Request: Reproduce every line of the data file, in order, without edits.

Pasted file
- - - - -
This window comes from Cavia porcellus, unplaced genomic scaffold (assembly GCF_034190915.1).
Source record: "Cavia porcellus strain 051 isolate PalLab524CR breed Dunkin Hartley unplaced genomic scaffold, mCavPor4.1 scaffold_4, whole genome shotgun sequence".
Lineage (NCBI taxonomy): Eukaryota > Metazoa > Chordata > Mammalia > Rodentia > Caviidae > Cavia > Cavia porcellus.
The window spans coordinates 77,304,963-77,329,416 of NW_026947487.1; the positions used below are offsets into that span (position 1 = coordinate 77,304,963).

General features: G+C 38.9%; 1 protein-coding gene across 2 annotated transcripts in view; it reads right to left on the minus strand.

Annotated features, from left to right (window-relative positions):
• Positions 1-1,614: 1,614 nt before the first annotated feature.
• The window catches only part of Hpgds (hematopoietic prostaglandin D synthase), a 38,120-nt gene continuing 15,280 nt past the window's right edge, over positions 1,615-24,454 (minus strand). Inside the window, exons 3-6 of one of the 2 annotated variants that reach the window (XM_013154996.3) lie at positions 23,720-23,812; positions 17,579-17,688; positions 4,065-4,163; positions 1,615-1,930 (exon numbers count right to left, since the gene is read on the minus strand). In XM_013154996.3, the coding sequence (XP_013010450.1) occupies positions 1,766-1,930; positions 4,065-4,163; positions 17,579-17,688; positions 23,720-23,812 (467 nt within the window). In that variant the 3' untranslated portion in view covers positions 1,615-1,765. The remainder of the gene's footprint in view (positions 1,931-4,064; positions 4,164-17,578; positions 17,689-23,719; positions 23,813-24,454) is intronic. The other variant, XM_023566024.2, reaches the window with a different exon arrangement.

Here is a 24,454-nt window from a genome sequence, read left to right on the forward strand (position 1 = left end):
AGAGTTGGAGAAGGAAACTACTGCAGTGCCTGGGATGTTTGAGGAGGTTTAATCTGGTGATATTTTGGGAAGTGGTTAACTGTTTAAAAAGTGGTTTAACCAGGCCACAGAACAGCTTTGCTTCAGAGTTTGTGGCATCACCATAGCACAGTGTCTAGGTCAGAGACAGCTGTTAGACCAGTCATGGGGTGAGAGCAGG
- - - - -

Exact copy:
This window comes from Cavia porcellus, unplaced genomic scaffold (assembly GCF_034190915.1).
Source record: "Cavia porcellus strain 051 isolate PalLab524CR breed Dunkin Hartley unplaced genomic scaffold, mCavPor4.1 scaffold_4, whole genome shotgun sequence".
Lineage (NCBI taxonomy): Eukaryota > Metazoa > Chordata > Mammalia > Rodentia > Caviidae > Cavia > Cavia porcellus.
The window spans coordinates 77,304,963-77,329,416 of NW_026947487.1; the positions used below are offsets into that span (position 1 = coordinate 77,304,963).

General features: G+C 38.9%; 1 protein-coding gene across 2 annotated transcripts in view; it reads right to left on the minus strand.

Annotated features, from left to right (window-relative positions):
• Positions 1-1,614: 1,614 nt before the first annotated feature.
• The window catches only part of Hpgds (hematopoietic prostaglandin D synthase), a 38,120-nt gene continuing 15,280 nt past the window's right edge, over positions 1,615-24,454 (minus strand). Inside the window, exons 3-6 of one of the 2 annotated variants that reach the window (XM_013154996.3) lie at positions 23,720-23,812; positions 17,579-17,688; positions 4,065-4,163; positions 1,615-1,930 (exon numbers count right to left, since the gene is read on the minus strand). In XM_013154996.3, the coding sequence (XP_013010450.1) occupies positions 1,766-1,930; positions 4,065-4,163; positions 17,579-17,688; positions 23,720-23,812 (467 nt within the window). In that variant the 3' untranslated portion in view covers positions 1,615-1,765. The remainder of the gene's footprint in view (positions 1,931-4,064; positions 4,164-17,578; positions 17,689-23,719; positions 23,813-24,454) is intronic. The other variant, XM_023566024.2, reaches the window with a different exon arrangement.

Here is a 24,454-nt window from a genome sequence, read left to right on the forward strand (position 1 = left end):
AGAGTTGGAGAAGGAAACTACTGCAGTGCCTGGGATGTTTGAGGAGGTTTAATCTGGTGATATTTTGGGAAGTGGTTAACTGTTTAAAAAGTGGTTTAACCAGGCCACAGAACAGCTTTGCTTCAGAGTTTGTGGCATCACCATAGCACAGTGTCTAGGTCAGAGACAGCTGTTAGACCAGTCATGGGGTGAGAGCAGG